Don’t rush the process – it’s a time to be savoured. Dive deep and uncover your feelings around those things you are most grateful for rather than listing the same things every day.
Here are a few ideas to explore:
- Inspirational quotes
- Your achievements for the day
- Random acts of kindness you give or receive
- Names of people who inspire you
- Observation of nature including the weather
- Anything that put a little glow in your heart
When you feel down, reading back over your gratitude journal can lift your spirits and remind you that life is good.
Bullet journaling is an organisation tool developed by digital designer Ryder Carroll in 2013. Ryder used it to manage his ADD and it is now a very popular way to have one convenient place that incorporates brainstorming, to-do lists, reminders and schedules.
It’s brilliant for keeping notes and staying organized. For work, it keeps track of multiple streams of tasks for example upcoming meetings, daily tasks, quarterly goals.
Any blank notebook will do though there are many bullet journals available with templates and accessories like washi tape and markers. A bullet journal can be minimal and practical or wildly colourful and creative – it’s up to you.
Here are some things you can include:
- Daily schedules
- Gratitude journal
- Goal or habit trackers
- Sleep trackers
- Mood trackers
- To-do lists
- Grocery lists
- The list goes on forever...
You can create your own set of shorthand symbols to make it quick and easy to use for example asterisk high-priority tasks.
A bullet journal keeps track of whatever’s important in your life – it’s a great way to monitor habits, reflect on what’s working, and plan for the future.
There aren’t many rules to art journaling and no right or wrong. Your art journal can be a mix of images, doodles and sketches along with writing, or it can be purely visual.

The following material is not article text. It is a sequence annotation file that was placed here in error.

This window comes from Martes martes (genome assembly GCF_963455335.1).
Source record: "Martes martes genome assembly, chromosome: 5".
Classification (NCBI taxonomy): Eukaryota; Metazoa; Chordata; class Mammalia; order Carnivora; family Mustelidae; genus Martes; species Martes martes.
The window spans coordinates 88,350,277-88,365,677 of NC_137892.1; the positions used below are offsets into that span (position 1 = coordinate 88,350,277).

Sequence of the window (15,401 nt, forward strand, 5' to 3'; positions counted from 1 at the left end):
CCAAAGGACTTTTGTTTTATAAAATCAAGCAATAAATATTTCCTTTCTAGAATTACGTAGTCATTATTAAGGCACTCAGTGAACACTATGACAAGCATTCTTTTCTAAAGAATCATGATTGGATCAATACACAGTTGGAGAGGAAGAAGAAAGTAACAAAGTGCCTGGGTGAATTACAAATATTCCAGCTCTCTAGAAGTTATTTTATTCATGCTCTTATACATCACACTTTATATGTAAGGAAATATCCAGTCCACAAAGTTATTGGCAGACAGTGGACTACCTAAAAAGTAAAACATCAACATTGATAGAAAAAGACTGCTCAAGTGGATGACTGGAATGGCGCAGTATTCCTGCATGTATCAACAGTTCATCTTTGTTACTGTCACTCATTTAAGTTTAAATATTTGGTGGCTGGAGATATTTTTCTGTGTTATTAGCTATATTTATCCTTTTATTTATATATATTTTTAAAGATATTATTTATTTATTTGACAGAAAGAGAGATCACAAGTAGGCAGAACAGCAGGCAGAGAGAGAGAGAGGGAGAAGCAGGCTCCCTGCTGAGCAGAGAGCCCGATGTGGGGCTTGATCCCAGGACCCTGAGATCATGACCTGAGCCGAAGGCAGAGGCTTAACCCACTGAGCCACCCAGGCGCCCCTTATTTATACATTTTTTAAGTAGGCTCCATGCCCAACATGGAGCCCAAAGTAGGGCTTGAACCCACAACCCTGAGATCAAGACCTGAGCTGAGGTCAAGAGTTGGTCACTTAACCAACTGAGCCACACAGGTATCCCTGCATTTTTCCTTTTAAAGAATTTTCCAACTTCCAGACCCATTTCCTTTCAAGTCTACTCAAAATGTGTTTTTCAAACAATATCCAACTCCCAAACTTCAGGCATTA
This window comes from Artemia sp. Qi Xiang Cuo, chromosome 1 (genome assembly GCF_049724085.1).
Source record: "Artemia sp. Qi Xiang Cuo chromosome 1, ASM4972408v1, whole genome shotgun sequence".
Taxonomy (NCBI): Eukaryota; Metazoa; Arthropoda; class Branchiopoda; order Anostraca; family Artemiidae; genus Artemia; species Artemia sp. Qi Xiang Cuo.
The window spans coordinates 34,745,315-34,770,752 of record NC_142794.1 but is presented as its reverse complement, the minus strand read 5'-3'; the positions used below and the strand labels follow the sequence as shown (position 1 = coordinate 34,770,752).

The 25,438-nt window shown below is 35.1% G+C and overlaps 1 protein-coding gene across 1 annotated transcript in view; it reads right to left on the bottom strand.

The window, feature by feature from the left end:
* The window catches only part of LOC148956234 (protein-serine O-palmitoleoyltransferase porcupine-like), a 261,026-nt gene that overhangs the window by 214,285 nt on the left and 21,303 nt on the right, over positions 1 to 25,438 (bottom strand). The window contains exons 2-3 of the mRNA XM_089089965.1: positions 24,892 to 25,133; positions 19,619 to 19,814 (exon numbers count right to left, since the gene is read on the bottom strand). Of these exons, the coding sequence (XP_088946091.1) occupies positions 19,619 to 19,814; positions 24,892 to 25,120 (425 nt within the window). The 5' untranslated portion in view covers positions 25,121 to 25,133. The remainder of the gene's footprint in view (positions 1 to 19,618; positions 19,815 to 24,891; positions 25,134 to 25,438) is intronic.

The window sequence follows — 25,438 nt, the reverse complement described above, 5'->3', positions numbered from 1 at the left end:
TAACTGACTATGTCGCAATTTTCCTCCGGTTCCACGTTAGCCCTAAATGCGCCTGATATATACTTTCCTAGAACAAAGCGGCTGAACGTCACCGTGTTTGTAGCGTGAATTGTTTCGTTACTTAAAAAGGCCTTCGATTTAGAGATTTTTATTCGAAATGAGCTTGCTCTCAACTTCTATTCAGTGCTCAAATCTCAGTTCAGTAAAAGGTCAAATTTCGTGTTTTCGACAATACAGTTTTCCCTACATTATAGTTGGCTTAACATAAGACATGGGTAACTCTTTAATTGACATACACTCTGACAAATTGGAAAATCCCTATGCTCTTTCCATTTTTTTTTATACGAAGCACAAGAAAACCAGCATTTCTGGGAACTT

Your art journal helps you explore your creativity, keep track of ideas and work through challenges - whether that’s décor for your next dinner party or visual branding for your company.
We are all creative, and this method is very gratifying especially if you’ve always loved art but never considered yourself particularly artistic. Your art journal promotes flow of shapes, colours and ideas without fear of judgement. Use it to express your feelings, whether you had a terrible day or want to celebrate happy moments.
There’s plenty of evidence that dream journaling helps you understand your emotions.
Start by writing down whatever you remember from your dream – and do this as soon as you wake up as the memories will quickly fade. Write about and/or draw the images you saw. The more you journal, the better your memory will get.
It also provides you with new ideas or solutions – Einstein used his dreams to develop some of his formulas and theories.
Once you identify patterns or recurring dreams, you can reflect on their interpretation and meaning.
Recording your dreams helps you explore your subconscious, boosts your creativity, and exercises your brain.
Record a 5-minute check-in.
At the same time every day, record your thoughts and feelings, or musings or observations.
Your Smartphone has a voice recorder so use it to record what is bothering you, what makes you smile that day, how you are feeling emotionally or physically at that moment, or what thoughts are running through your head.
Speaking aloud helps clarify problems and expand on ideas.
The most important part about journaling is taking time out for yourself. To wonder, observe, reflect, dream, question, understand. Journaling gives the opportunity to see and hear yourself. That time is powerful – don’t deny yourself the gift of time.
How will you be journaling in 2022?
Check out the Benefits of Journaling